A “keypoint” D (x, y, σ) is then defined by its position and also by its scale. The use of an image pyramid is recommended in order to reduce the computation time for the blurred images.
Improved coordinates of candidate points are then calculated by interpolation; points with low contrast are then eliminated, as are those on edges (which are considered to be unstable). Thus the keypoints of the image are selected .
The next stage is to calculate a descriptor for each keypoint; the matching process follows.
We begin by assigning an orientation θ to the point, starting from the direction of local gradients; this is an essential step. In effect the descriptor is calculated as a function of this orientation, which renders the method rotation-invariant. At this stage the points are defined by (x, y, σ, θ).
The descriptor as such is then calculated, taking account of a region of 16 × 16 pixels centred on the keypoint, divided into sub-regions of 4 × 4.
Different processes are carried out on the histograms of these 16 sub-regions; the final descriptor is a vector with 128 elements.
|Figure : SIFT descriptor(Lowe 2004)|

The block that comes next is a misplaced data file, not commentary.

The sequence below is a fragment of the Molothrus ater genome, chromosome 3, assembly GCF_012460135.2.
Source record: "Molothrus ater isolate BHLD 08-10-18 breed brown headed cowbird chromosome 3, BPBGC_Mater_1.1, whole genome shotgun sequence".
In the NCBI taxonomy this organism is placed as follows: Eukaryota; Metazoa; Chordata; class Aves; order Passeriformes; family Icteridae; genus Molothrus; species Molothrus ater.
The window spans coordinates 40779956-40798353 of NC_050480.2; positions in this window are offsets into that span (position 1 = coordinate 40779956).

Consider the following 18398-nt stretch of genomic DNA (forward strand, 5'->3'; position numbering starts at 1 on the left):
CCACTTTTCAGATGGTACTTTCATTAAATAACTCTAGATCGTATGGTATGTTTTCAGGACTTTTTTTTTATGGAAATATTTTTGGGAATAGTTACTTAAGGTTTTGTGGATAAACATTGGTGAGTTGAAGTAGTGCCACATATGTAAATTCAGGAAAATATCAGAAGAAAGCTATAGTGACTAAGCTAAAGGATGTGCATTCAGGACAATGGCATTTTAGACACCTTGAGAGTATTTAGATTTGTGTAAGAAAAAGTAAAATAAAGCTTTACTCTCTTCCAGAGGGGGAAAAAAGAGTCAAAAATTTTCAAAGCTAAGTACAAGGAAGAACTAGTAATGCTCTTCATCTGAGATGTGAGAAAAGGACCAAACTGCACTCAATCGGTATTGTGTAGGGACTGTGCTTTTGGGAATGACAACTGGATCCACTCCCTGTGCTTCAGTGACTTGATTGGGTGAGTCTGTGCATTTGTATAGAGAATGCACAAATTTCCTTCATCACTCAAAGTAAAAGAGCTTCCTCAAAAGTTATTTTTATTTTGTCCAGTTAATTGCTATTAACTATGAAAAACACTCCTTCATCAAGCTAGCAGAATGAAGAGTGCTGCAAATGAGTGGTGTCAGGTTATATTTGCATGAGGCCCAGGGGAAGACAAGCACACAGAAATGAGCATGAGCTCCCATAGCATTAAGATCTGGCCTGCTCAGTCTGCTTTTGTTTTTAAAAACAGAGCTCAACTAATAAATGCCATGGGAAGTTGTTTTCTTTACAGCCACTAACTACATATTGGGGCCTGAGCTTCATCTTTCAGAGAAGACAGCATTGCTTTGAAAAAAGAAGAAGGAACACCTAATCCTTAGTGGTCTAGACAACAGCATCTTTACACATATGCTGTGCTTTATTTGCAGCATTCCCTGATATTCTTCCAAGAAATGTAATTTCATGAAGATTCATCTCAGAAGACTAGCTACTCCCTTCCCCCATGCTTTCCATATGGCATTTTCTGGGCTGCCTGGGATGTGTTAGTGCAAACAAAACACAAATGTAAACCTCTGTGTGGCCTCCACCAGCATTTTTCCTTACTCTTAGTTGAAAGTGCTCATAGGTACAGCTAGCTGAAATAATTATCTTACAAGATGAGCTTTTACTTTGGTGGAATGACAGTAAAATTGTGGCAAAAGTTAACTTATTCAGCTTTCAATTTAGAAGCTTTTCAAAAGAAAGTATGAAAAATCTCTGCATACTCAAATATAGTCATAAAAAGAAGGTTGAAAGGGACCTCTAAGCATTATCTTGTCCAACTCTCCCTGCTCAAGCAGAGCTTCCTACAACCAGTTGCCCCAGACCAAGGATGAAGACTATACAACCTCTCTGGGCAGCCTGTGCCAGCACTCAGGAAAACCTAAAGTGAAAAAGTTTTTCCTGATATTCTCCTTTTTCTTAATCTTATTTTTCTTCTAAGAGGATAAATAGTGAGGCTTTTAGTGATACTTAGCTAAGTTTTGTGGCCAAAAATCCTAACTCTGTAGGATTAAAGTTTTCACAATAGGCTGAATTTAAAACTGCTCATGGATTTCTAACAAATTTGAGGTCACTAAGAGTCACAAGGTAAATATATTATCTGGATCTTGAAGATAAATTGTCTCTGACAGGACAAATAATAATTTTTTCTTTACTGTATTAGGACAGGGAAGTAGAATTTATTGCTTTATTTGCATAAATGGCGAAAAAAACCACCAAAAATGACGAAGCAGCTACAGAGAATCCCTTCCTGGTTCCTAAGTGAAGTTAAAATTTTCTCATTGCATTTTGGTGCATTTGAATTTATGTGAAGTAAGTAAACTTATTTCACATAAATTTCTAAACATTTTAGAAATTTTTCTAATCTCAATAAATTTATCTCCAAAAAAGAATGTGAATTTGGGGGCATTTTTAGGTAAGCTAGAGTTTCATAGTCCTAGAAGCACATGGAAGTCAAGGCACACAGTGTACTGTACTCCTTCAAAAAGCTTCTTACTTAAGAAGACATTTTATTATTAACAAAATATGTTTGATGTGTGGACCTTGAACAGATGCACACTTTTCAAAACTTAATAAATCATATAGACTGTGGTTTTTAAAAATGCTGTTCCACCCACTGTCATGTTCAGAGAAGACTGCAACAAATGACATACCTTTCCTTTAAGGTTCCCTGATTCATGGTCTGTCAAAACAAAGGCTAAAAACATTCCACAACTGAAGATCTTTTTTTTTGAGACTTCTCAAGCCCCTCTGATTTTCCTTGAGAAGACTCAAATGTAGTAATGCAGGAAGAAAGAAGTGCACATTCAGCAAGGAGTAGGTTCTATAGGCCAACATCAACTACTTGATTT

These detectors are used in order to place the images into correspondence. For a given point, the most probable match is that which is closest in terms of Euclidean distance. Since this operation does not take account of the geometry of objects, it obviously gives rise to numerous matching errors; moreover some points do not have matches in other images.
If at least three close points are detected as homologous, these are considered as more likely to be correct than a single point. Such clusters are used to verify the consistency of the geometrical model. In this way, the match is validated or rejected.
Once the coordinates of the camera positions in 3D space are known, we attempt to obtain a dense point cloud. Correlation techniques enable us to solve this problem. The aim is to project the pixels from multiple photos in three dimensional space. Knowing the position and calibration of the camera, it is also known that any pixel, the camera and the corresponding object point lie on a straight line. Only the distance is now required. This is found with the aid of neighbouring images.
A correlation coefficient is calculated between the numerical values of the images of a point for every position on the straight line. The position where the value of the correlation coefficient is greatest is then the most probable position of that point.
By repeating this operation for every pixel on the photos concerned, and eliminating those for which the correlation coefficient falls below a certain threshold, a dense point cloud is produced.
Note that to perform this correlation it is necessary for the photographs to overlap.